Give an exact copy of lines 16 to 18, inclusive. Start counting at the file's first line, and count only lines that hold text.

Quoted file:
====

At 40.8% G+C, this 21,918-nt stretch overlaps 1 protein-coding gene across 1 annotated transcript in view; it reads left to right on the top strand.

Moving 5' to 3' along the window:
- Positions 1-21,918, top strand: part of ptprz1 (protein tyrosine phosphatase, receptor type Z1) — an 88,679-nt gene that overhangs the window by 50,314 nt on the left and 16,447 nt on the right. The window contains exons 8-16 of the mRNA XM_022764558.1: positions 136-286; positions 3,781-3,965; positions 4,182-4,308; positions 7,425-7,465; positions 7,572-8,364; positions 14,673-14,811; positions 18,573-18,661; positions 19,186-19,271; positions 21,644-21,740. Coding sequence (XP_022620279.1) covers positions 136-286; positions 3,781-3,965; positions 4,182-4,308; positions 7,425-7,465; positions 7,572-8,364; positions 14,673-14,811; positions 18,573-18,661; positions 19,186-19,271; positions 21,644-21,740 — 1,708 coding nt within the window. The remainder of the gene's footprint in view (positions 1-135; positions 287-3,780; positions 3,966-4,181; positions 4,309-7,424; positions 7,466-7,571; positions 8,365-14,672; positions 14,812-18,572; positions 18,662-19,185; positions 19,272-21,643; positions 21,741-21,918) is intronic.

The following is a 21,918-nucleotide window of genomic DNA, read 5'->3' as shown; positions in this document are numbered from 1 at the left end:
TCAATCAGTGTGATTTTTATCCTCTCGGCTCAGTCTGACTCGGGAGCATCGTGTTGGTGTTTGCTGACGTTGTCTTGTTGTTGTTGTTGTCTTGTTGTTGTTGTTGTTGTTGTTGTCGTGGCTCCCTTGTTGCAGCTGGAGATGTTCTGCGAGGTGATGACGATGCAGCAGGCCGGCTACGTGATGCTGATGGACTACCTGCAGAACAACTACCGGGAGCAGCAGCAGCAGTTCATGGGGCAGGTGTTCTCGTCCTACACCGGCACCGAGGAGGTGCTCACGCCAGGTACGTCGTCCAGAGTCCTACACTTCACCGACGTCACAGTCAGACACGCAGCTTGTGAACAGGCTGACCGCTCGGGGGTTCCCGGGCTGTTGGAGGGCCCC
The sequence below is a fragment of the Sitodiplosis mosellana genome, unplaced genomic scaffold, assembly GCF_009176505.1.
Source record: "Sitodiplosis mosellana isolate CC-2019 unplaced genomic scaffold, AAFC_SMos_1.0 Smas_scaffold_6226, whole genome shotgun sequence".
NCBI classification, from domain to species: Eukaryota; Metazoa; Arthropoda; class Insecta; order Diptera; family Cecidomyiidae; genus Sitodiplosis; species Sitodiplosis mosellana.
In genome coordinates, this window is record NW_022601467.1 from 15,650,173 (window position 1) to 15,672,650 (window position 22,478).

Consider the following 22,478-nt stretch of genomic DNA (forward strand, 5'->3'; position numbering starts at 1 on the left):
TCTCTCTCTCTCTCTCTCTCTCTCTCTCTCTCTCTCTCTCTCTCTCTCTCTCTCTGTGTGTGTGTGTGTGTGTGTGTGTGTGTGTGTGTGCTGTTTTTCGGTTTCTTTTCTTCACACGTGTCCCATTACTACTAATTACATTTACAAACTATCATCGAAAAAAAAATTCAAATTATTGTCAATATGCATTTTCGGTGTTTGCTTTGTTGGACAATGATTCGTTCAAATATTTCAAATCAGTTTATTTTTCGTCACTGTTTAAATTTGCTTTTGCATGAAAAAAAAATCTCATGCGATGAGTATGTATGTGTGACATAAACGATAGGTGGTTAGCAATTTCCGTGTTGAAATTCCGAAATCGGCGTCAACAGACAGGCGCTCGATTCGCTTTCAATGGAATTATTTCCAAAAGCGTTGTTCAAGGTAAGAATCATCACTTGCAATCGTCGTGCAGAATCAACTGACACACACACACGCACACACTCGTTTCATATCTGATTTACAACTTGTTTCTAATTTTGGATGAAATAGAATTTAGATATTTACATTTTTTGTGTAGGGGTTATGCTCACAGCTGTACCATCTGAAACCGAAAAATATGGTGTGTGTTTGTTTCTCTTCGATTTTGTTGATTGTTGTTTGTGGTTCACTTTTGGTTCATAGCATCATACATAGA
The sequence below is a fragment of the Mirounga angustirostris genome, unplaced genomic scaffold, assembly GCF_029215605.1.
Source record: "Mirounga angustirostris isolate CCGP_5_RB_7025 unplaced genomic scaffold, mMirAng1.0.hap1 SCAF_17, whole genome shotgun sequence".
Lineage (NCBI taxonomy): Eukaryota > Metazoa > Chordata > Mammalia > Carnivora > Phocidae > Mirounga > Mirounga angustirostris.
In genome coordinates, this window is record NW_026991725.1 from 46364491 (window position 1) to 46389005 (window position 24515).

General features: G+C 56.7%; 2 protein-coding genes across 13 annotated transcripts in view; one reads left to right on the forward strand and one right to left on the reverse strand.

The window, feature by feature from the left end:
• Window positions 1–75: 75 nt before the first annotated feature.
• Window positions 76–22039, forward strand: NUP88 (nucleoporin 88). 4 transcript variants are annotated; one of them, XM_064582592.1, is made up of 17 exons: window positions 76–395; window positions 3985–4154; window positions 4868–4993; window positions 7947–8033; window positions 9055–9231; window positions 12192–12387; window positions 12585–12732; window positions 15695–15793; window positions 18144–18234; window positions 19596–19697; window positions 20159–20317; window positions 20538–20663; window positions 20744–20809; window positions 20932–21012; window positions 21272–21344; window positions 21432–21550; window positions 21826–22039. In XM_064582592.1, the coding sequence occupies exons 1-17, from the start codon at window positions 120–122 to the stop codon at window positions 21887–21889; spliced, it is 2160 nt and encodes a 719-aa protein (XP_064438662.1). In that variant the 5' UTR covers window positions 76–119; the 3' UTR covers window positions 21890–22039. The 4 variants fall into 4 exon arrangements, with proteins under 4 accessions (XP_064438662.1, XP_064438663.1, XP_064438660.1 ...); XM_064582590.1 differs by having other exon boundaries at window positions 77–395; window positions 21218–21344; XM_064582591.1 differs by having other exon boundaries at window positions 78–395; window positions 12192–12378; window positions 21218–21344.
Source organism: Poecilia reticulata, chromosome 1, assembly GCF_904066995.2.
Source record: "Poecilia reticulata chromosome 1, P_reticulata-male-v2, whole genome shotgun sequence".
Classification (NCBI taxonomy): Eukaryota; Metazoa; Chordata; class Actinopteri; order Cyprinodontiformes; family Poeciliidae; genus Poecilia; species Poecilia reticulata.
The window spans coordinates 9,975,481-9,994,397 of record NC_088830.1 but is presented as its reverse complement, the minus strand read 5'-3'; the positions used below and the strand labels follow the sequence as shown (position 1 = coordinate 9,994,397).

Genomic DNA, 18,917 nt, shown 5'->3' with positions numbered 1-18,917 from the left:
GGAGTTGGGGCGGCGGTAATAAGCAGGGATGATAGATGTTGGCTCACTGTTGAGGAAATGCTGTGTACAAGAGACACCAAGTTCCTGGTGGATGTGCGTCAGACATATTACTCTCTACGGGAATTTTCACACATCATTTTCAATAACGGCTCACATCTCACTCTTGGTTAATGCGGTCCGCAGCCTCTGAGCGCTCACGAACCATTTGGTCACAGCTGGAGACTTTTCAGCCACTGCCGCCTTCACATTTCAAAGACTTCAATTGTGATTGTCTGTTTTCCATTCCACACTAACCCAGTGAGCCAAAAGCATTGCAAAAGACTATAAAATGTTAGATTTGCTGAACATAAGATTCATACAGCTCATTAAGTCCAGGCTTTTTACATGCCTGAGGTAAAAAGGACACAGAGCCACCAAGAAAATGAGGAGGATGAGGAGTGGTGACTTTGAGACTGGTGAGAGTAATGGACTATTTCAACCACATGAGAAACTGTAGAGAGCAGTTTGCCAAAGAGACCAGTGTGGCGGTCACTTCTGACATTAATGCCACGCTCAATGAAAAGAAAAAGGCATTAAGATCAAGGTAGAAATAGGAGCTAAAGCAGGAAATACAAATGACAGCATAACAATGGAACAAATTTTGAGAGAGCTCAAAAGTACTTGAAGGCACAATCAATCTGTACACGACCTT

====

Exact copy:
General features: G+C 56.7%; 2 protein-coding genes across 13 annotated transcripts in view; one reads left to right on the forward strand and one right to left on the reverse strand.

The window, feature by feature from the left end:
• Window positions 1–75: 75 nt before the first annotated feature.